Table of Contents
Crises refer to a state of emotional turmoil and/ or cute emotional reactions to powerful stimuli or demands. Crises manifest through three characteristics: the distortion of the balance between the thinking and emotions of an individual; the failing of the usual mechanisms of coping; and impairment being evident in a group or an individual. Crises tend to occur when people face actual or threatened death to their physical integrity. Individuals may undergo victimization following experiences such as witnessing the occurrence of these events on other people. Crises can also be caused by deeply held beliefs being contradicted. This paper seeks to give an insight to crisis intervention management from the perspective of a public safety officer.
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Crises can be defined as acute disruptions of psychological homeostasis where the usual coping mechanisms of individuals fail, and where there also exists the evidence of distress and functional impairment. Crises can also be defined as the subjective reactions to the stresses of life experiences that undermine the stability and ability of an individual to cope or function. The main causes for crises are stressful, traumatic, and or events deemed as hazardous events. These are coupled by other necessary conditions. These are the perceptions of the individuals of the event as being the cause of significant upset and/ or disruption, and also the ability of the individual to resolve the resultant disruption through the use of previously applied coping mechanisms. Crises can also be defined as a disruption of a state of steadiness. This has five aspects: hazardous or traumatic events; a state of vulnerability of unbalance; precipitating factor; active crises on the basis of the perception of an individual; and the resolution of the crises. Crises intervention is most often provided by firefighters, emergency medical, police officers, and/ or search or rescue personnel, nurses, and community members.
Crisis intervention is guided by three basics: mitigation of the impact of an event, facilitation of normal process of recovery, and the restoration of the adaptive function of an individual. Techniques of crisis intervention adhere to several principles. These are: simplicity: people’s responses in crisis situations are facilitated by the adoption of simple procedures to ensure best chances of positive impact. Brevity in the sense that psychological first aid should take a short time, for instance they should range from minutes to an hour. Innovativeness through the use of creativity since certain instructions may not hold for every scenario. Pragmatism is also essential through keeping things practical since impractical suggestions could result in more frustrations which can be undesirable given the crisis situation. Support serves provided should also be close to an individual’s functioning areas. The proximity is also bound to the idea of a safe zone (Polk, Mitchell & Gulli, 2008). Crisis management should also be guided by immediacy in the provision of services, since addressing them requires rapid interaction, otherwise delays could result in the effectiveness of the support services can be undermined. Crises management should also be guided by the expectancy of reasonable positive results. The people or groups in crises ought to be encouraged to acknowledge that help is available, that there is hope and that the situation can be managed.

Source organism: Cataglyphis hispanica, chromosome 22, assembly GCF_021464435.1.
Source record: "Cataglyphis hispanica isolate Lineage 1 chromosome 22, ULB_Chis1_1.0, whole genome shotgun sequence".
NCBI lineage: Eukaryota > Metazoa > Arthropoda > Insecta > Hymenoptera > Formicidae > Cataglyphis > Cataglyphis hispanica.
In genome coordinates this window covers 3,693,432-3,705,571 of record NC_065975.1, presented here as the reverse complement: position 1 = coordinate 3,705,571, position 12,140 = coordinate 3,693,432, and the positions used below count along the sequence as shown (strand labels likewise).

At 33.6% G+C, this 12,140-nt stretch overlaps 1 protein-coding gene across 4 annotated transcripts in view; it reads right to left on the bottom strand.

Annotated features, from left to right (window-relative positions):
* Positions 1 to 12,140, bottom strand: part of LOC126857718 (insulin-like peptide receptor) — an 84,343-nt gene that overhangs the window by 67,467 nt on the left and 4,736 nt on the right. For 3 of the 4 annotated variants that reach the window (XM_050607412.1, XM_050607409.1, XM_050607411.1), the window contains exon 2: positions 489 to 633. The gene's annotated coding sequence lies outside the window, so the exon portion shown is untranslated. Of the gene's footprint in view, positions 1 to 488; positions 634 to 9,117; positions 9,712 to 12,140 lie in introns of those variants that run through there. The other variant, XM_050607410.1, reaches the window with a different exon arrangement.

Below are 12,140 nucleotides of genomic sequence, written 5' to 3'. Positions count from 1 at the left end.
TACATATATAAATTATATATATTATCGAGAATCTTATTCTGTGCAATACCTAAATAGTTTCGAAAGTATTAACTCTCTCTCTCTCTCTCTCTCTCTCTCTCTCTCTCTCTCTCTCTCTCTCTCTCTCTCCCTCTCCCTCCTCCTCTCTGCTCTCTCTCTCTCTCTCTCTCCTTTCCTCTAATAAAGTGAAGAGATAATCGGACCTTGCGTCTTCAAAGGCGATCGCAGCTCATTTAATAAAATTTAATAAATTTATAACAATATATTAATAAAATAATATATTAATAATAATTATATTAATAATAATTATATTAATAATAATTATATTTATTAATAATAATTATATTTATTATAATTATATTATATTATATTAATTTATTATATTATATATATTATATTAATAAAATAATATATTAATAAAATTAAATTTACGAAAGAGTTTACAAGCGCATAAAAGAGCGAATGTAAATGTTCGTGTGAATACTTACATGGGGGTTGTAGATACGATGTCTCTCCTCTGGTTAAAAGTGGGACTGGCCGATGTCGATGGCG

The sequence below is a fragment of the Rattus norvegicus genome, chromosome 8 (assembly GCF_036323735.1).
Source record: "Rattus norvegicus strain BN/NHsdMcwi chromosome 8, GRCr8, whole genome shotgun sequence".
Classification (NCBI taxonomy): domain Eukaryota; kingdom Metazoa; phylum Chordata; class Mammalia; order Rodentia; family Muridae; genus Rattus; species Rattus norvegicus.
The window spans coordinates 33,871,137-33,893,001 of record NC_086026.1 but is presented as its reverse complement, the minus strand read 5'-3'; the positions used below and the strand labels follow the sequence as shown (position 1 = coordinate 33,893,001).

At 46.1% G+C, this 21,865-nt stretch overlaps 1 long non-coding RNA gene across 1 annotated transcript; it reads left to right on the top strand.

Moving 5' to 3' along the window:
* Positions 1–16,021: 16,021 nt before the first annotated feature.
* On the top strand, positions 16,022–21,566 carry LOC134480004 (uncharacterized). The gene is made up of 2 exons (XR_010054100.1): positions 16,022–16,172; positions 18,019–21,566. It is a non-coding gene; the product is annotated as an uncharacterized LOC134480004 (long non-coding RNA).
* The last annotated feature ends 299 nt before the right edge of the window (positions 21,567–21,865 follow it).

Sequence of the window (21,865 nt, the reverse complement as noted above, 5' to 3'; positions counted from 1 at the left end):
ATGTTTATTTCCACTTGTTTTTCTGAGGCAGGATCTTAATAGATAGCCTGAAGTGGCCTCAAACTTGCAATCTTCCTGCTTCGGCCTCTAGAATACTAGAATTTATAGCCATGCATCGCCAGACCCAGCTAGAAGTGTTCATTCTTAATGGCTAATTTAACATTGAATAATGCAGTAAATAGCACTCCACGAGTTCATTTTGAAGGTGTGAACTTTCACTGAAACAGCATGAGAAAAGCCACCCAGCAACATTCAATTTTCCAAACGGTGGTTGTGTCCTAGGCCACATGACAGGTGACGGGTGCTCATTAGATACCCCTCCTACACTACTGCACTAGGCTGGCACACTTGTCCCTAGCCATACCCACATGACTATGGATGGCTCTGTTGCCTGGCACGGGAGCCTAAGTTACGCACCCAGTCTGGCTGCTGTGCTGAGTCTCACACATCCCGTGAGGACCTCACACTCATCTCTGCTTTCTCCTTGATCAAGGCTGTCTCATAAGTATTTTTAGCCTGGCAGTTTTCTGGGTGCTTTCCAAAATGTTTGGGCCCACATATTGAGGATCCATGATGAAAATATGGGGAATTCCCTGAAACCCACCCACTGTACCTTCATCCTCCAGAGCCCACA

Crisis Intervention Models
There are two major models of crisis intervention. These are the Seven-stage Crisis Intervention Model by albert Robert, and the Critical Incident Stress Management intervention system by Mitchell. Other include Psychological First Aid, Stress First Aid and Mental Health First Aid
Robert’s Seven Stage Crises Intervention Model
Seven critical states are identified by Robert, and are experienced in the process of stabilization of crises, their resolution and mastery. These are the planning and conducting assessments of biopsychological and lethality/ imminent danger. Biopsychological assessment should include the environmental supports and stressors, medications and medical needs, current drug and alcohol usage, as well as the external methods and resources for coping used by the clients. Lethality assessment should determine whether suicide attempt have been made, and imminent danger should establish whether the person faces the risk of domestic violence and sexual abuse (Roberts & Ottens, 2005).
Psychological contact should be made while also establishing collaborative relationship. Violence and mental illness to instill trust; identification of the major problems such as the cause of the crises; encouragement and exploration of the extent of the feelings and emotions; generation and exploration of alternative ways and new strategies to cope with the situation; the restoration of the victim, patient or client’s normal functioning through the implementation of an action plan; and planning of follow-up and booster sessions with regard to intermediate in the crises.
Critical Incident Stress Management (CISM)
This is a comprehensive intervention system for crises that is applicable to individuals, small functional groups, organizations families and/ or entire communities. CISM is entails seven core components. These are pre-crisis preparation that entails education on stress management, stress resistance and mitigation of crises; disaster/ large scale incident and also support programs for schools and communities in general that include demobilization, informal briefings and advice to various staff; defusings-which are discussions by small groups offered within hours of the assessment of crisis, triaging and the mitigation of acute symptoms; longer discussions by small groups known as Critical Incident Stress Debriefing (CISD) that are offered days after a crisis aimed at the mitigation of acute symptoms, assessment of follow-up needs, and where possible offer post-crises psychological closure (Everly, Flannery & Mitchell, 2000)